The purpose of this paper is threefold: first, to shed light on the increasing start-up competitions (SUCs) phenomenon; second, to provide an interpretive framework to understand whether the SUCs have the potential to be effective entrepreneurial learning environment; third, to analyse the different roles of public and private actors in organizing SUCs.

Design/methodology/approach

The paper presents a cross-section analysis of the Italian SUCs population. In total, 77 competitions are analysed on the basis of different criteria which should properly mirror their distinguishing structural features, helping understand the potential of SUCs as learning environments.

Findings

The recent increase in the number of SUCs has been mainly fuelled by private actors. Moreover, Italian SUCs show some features that make them rich learning environments. Private and public actors play different roles, as confirmed by statistical tests performed. Privately organized SUCs follow mainly a market-oriented approach, while publicly organized ones are more education oriented.

Research limitations/implications

The findings cannot be easily generalized mainly due to the peculiarities of the Italian context.

Practical implications

Soft forms of regulation should be defined to strengthen those features which could potentially support the entrepreneurial learning processes. In this view, SUCs should be part of a start-up friendly ecosystem where actors (startuppers, incubators, venture capitalists) are effectively coordinated with each other.

Originality/value

Despite the remarkable diffusion of SUCs, there are significant gaps in literature about this phenomenon. Given the lack of a systematic and comprehensive analysis of SUCs as effective entrepreneurial learning environments, the paper represents an important starting point.

Details

International Journal of Entrepreneurial Behavior & Research, vol. 23 no. 3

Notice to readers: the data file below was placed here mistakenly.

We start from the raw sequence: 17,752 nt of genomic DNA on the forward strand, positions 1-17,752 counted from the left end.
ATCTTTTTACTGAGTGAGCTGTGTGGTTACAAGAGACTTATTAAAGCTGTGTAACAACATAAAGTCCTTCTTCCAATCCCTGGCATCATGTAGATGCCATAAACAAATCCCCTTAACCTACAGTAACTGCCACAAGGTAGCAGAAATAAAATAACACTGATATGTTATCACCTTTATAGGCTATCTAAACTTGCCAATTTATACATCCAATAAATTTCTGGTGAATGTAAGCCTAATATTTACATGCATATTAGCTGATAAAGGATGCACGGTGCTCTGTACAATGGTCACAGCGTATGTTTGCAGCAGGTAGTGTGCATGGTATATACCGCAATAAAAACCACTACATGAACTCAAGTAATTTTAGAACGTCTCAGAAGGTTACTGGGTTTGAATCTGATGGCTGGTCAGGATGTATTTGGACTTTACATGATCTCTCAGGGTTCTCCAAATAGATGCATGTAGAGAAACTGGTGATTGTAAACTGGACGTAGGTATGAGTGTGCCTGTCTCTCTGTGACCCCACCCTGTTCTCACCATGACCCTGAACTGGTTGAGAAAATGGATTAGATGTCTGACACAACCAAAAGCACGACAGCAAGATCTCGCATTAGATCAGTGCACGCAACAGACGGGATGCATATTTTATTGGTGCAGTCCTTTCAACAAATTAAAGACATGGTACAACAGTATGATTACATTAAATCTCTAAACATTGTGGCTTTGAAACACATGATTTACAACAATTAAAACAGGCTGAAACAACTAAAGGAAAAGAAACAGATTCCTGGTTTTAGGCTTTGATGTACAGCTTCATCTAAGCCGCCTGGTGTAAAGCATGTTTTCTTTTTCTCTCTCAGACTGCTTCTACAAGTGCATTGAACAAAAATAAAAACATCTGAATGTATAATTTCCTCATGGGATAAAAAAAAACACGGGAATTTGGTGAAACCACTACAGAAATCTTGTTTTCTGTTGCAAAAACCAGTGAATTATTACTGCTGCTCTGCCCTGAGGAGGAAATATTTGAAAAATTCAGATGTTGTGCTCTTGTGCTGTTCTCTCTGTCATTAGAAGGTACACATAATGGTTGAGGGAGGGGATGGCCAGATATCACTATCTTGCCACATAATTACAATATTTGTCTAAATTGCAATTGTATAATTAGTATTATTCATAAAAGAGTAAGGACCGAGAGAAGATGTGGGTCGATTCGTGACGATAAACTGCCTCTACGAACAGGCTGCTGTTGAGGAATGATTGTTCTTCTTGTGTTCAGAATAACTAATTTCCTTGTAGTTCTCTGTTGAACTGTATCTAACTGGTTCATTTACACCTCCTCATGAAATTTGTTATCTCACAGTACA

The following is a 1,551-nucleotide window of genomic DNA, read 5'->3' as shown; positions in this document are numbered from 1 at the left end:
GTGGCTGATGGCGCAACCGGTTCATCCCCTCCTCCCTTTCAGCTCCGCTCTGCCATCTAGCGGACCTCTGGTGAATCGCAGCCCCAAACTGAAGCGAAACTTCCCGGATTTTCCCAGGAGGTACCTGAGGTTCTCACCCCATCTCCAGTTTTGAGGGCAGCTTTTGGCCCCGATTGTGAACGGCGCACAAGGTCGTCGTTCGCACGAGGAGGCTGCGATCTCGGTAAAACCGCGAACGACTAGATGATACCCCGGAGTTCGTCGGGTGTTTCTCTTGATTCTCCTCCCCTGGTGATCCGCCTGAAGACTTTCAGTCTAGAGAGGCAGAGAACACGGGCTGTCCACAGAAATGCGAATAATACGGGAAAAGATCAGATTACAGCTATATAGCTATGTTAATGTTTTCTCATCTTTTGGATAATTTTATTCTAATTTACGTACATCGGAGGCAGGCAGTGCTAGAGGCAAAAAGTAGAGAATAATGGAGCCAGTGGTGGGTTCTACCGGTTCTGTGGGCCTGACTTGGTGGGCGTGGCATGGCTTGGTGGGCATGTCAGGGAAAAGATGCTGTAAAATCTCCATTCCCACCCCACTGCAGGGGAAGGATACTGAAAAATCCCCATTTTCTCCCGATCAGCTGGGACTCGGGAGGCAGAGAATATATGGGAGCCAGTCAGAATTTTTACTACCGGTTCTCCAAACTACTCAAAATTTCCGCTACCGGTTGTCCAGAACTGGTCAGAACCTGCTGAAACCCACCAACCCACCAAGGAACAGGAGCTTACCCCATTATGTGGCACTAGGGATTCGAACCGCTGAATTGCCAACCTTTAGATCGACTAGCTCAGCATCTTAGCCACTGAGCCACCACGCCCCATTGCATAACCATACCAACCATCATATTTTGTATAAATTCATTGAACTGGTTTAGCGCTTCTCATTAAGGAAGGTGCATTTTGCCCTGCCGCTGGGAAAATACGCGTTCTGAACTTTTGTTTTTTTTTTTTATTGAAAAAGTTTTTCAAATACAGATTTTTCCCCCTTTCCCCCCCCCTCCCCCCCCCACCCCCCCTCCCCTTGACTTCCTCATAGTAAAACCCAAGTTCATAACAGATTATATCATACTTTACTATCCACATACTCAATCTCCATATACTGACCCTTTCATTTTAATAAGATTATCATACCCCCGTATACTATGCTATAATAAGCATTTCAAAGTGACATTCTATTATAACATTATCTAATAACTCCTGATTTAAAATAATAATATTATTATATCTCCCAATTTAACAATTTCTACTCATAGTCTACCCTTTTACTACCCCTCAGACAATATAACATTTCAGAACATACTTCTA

Type: Research Article
ISSN: 1355-2554

Keywords

Article
Publication date: 8 January 2018

Renato Passaro, Ivana Quinto and Antonio Thomas

The purpose of this paper is to investigate the impact of higher education on the emergence of entrepreneurial intention (EI) and human capital (HC) as a component of intellectual…

2763

Abstract

Purpose

The purpose of this paper is to investigate the impact of higher education on the emergence of entrepreneurial intention (EI) and human capital (HC) as a component of intellectual capital (IC) that strongly influences the entrepreneurial process.

Design/methodology/approach

On the basis of a literature review, a theoretical model that is focused on the theory of planned behaviour was defined to verify the impact of higher education on the development of EI and HC. To this end, the structural equation modelling methodology was applied to two samples of students and academics, which differ each other in terms of both education level and specific characteristics of entrepreneurship education activities.

Findings

The main results show that there are significant differences between the two considered samples. In particular, the level and specific characteristics of entrepreneurial education are the key factors for the development of EI and HC.

Practical implications

The research may be of relevance for universities and policy makers. Universities must devote more attention to training and practice-oriented entrepreneurial courses and collateral activities (projects, initiatives, actions), both for students (first mission) and academic aspiring entrepreneurs (third mission) to encourage the emergence of EI and HC formation. For policy makers, this study suggests the need to define policy guidelines and frameworks to support universities’ educational programmes and activities to strengthen the entrepreneurial process, so that they can be consistent with the EU and national entrepreneurship policies.

Originality/value

This explorative research intends to contribute to the scientific debate by filling the knowledge gap that is due to the very limited number of studies that analyse whether and how EI can mediate the relationship between higher education and HC as an IC component.

Details

Journal of Intellectual Capital, vol. 19 no. 1
Type: Research Article
ISSN: 1469-1930

Keywords

Article
Publication date: 10 February 2012

Luca Iandoli, Ivana Quinto, Anna De Liddo and Simon Buckingham Shum

In this paper the aim is to present Debate Dashboard, an online collaborative platform designed to support distributed knowledge management and decision making. The platform

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Abstract

Purpose